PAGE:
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I came across the following question and have some conceptual questions.

Consider a general quantum state $|\phi\rangle$ of dimension $N$ spanned by some standard basis $\{|k\rangle,k=0,1,...N-1\}$. Suppose we wish to measure it in a different basis $\{|\bar{0},|\bar{1},...|\overline{N-1}\rangle\}$ such that $|\bar{k}\rangle=V|k\rangle$ for some unitary $V$ for each $k=0,1,...N-1$. Write down the probability of getting outcome $|\bar{k}\rangle$ in terms of $|\phi\rangle$ and $V$.

For a question like this,I would think of it as that we need to first apply V onto the state, and then do a measurement in the new basis, which would result in something like $ MV|\phi\rangle $ where $ M=\sum^{N-1}_i|\bar i\rangle \langle \bar i|$ and is the measurement operator, but how do we go on to find the probability? Do I simply insert $ \langle \bar k| $ in front and turn it into $ |\langle \bar k|MV|\phi\rangle|^2 $?

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    $\begingroup$ Hi and welcome to Quantum Computing SE. One of rule of this site is to ask one laser focussed question per a post. You can ask more questions of course but in serpareted posts. $\endgroup$ Oct 11 at 8:42
  • $\begingroup$ @MartinVesely if I break them up I will be posting 4 different questions at one go, was afraid that that would flood the forum, but sure I can do that later :) $\endgroup$
    – tangolin
    Oct 11 at 8:44
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Beware! If $M$ is an operator describing a measurement, it is not that the output after measurement is $M|\psi\rangle$ for initial state $|\psi\rangle$. Instead, let $\{P_i\}$ be projectors onto the different eigenspaces of $M$. The you get the outcome $i$ with probability $p_i=\langle\psi|P_i|\psi\rangle$ and the state after measurement, if you get that outcome, is $P_i|\psi\rangle/\sqrt{p_i}$.

So, in the case where $M$ only has unique eigenvalues, each of the $P_i=|\phi_i\rangle\langle\phi_i|$ and your probability is $p_i=|\langle\psi|\phi_i\rangle|^2$, giving the output state $|\phi_i\rangle$. This circles back around to your first question

I know that$ |\langle\psi|\phi\rangle|^2 $ gives a probability, but is it right to interpret it as the probability of the system in state $ > |\phi\rangle $ collapsing to state $ \langle\psi| $?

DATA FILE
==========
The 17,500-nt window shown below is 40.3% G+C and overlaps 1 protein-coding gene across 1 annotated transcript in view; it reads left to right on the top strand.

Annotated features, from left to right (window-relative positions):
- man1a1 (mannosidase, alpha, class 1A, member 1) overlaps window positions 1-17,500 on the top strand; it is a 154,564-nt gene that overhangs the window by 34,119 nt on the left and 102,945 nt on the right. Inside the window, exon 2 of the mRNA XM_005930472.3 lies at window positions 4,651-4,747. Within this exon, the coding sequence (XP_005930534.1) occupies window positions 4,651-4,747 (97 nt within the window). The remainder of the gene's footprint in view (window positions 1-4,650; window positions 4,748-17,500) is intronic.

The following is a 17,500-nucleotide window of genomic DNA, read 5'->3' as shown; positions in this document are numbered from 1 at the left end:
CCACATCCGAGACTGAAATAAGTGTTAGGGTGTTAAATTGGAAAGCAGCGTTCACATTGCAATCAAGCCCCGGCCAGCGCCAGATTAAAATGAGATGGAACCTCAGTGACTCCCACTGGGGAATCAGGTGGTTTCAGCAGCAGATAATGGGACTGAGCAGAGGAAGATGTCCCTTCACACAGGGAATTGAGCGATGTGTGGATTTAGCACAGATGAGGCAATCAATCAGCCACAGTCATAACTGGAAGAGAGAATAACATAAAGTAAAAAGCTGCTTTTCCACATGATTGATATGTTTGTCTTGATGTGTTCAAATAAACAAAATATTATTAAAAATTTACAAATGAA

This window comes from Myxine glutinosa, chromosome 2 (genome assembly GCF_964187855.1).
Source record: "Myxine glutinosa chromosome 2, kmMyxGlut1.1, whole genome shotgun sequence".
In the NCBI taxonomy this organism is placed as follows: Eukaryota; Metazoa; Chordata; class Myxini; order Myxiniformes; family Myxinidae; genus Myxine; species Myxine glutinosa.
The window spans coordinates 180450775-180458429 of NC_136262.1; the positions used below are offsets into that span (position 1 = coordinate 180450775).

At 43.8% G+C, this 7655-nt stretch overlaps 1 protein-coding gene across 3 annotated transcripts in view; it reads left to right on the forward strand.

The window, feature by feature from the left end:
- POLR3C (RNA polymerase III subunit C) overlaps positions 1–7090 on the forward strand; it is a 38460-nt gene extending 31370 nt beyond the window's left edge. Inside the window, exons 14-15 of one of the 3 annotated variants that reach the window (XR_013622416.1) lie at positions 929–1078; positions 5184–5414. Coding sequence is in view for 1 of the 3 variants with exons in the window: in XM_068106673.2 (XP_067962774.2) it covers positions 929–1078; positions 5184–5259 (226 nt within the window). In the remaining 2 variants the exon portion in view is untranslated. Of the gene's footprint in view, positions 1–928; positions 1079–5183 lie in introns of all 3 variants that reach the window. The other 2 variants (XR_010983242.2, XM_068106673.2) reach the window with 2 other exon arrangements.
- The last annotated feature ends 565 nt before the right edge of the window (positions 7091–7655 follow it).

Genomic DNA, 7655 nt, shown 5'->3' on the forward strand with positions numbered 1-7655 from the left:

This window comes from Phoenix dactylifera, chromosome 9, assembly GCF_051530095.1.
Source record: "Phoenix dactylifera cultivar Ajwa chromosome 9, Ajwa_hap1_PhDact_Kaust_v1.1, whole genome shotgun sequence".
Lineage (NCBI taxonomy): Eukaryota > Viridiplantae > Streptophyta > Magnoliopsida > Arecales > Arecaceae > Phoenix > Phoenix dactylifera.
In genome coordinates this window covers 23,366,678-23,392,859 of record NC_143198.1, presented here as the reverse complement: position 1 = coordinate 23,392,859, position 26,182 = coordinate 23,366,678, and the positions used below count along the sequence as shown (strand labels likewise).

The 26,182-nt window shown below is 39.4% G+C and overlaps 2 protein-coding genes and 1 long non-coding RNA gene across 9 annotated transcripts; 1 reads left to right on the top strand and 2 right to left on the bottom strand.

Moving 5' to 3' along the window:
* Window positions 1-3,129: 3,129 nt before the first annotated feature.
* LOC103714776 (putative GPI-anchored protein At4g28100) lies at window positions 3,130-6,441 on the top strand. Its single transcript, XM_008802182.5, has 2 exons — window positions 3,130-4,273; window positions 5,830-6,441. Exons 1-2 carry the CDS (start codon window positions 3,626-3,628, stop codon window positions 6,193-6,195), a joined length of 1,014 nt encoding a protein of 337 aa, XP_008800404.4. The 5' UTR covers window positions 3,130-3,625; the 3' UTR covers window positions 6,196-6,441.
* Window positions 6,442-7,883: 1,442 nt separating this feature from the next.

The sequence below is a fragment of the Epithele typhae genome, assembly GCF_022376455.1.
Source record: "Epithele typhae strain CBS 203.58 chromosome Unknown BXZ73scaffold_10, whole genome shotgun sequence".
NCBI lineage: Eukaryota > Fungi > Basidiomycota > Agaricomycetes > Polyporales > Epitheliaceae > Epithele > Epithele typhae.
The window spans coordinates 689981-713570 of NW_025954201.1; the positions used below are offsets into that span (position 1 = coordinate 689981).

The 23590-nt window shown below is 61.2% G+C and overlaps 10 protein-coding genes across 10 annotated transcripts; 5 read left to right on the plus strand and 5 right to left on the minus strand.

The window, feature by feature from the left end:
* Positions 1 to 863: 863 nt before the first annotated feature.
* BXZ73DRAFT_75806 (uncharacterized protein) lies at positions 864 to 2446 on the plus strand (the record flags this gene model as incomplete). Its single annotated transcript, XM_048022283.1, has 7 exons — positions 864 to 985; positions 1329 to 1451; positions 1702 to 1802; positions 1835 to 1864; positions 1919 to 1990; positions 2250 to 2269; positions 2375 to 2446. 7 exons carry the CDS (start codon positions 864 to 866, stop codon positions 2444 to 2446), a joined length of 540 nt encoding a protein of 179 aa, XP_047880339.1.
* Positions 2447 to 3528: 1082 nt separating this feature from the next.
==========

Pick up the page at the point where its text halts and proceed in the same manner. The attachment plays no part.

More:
If you start with the state $|\phi\rangle$ and measure in some basis where one of the measurements is the state $|\psi\rangle$, then yes, this is the probabilty that you get that outcome.

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  • $\begingroup$ Just to check that my understanding is correct, to measure in a different basis in the case of the question above, it should then be $ |\bar k\rangle\langle\bar k|\phi\rangle $ since we are measuring in the $ |\bar k\rangle $ basis and the probability will be $ |\langle\phi|\bar k\rangle\langle\bar{k}|\phi\rangle|^2 $? We can then substitute $ |\bar k\rangle$ with $V|\bar{k}\rangle$? $\endgroup$
    – tangolin
    Oct 12 at 6:17
  • $\begingroup$ I'm not sure what you mean by the substitution. But everything up the that point is correct, where $\{|\bar k\rangle\}$ is any basis you want. $\endgroup$
    – DaftWullie
    Oct 12 at 6:37
  • $\begingroup$ Sorry, by subsitution I meant that in the picture of the question I posted, they mentioned that $|\bar{k}\rangle=V|k\rangle$, can we then replace the $|\bar{k}\rangle$ term in $|\langle\phi|\bar{k}\rangle\langle\bar{k}|\phi\rangle|^2$ ? $\endgroup$
    – tangolin
    Oct 12 at 6:52
  • $\begingroup$ yes, that's right. $\endgroup$
    – DaftWullie
    Oct 12 at 6:55
  • $\begingroup$ Since we are asked to express in $V$ and $|\phi\rangle$, I don't see how we can do it without throwing in $V^+$, $|k\rangle$ and $\langle k|$? $\endgroup$
    – tangolin
    Oct 12 at 11:38

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